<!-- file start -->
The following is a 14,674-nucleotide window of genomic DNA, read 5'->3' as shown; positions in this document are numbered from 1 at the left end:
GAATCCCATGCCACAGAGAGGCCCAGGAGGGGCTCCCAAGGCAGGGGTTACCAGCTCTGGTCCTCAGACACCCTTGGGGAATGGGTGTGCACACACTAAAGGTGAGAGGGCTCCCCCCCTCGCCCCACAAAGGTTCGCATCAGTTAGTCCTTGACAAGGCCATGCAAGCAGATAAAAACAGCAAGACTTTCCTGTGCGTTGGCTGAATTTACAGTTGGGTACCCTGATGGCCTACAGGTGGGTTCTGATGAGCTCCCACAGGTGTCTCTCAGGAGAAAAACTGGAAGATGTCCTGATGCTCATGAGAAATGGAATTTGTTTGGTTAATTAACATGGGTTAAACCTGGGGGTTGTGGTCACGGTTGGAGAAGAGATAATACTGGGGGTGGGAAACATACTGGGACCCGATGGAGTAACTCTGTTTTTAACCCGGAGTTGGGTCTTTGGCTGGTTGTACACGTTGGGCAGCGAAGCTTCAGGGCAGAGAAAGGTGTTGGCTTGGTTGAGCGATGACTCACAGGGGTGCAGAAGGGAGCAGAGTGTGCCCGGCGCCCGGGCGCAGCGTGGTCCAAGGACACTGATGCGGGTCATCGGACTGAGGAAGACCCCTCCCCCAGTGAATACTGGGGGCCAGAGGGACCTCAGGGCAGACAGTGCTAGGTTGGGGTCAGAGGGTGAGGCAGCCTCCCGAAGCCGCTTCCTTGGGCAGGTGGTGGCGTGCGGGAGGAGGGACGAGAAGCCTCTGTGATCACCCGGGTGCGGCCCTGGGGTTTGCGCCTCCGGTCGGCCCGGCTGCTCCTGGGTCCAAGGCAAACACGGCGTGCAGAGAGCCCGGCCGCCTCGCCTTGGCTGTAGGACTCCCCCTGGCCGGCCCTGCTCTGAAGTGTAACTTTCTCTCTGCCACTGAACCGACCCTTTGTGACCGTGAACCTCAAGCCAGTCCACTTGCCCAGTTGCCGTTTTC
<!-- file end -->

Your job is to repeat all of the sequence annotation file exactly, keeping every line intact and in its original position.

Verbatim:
The following is a 14,674-nucleotide window of genomic DNA, read 5'->3' as shown; positions in this document are numbered from 1 at the left end:
GAATCCCATGCCACAGAGAGGCCCAGGAGGGGCTCCCAAGGCAGGGGTTACCAGCTCTGGTCCTCAGACACCCTTGGGGAATGGGTGTGCACACACTAAAGGTGAGAGGGCTCCCCCCCTCGCCCCACAAAGGTTCGCATCAGTTAGTCCTTGACAAGGCCATGCAAGCAGATAAAAACAGCAAGACTTTCCTGTGCGTTGGCTGAATTTACAGTTGGGTACCCTGATGGCCTACAGGTGGGTTCTGATGAGCTCCCACAGGTGTCTCTCAGGAGAAAAACTGGAAGATGTCCTGATGCTCATGAGAAATGGAATTTGTTTGGTTAATTAACATGGGTTAAACCTGGGGGTTGTGGTCACGGTTGGAGAAGAGATAATACTGGGGGTGGGAAACATACTGGGACCCGATGGAGTAACTCTGTTTTTAACCCGGAGTTGGGTCTTTGGCTGGTTGTACACGTTGGGCAGCGAAGCTTCAGGGCAGAGAAAGGTGTTGGCTTGGTTGAGCGATGACTCACAGGGGTGCAGAAGGGAGCAGAGTGTGCCCGGCGCCCGGGCGCAGCGTGGTCCAAGGACACTGATGCGGGTCATCGGACTGAGGAAGACCCCTCCCCCAGTGAATACTGGGGGCCAGAGGGACCTCAGGGCAGACAGTGCTAGGTTGGGGTCAGAGGGTGAGGCAGCCTCCCGAAGCCGCTTCCTTGGGCAGGTGGTGGCGTGCGGGAGGAGGGACGAGAAGCCTCTGTGATCACCCGGGTGCGGCCCTGGGGTTTGCGCCTCCGGTCGGCCCGGCTGCTCCTGGGTCCAAGGCAAACACGGCGTGCAGAGAGCCCGGCCGCCTCGCCTTGGCTGTAGGACTCCCCCTGGCCGGCCCTGCTCTGAAGTGTAACTTTCTCTCTGCCACTGAACCGACCCTTTGTGACCGTGAACCTCAAGCCAGTCCACTTGCCCAGTTGCCGTTTTC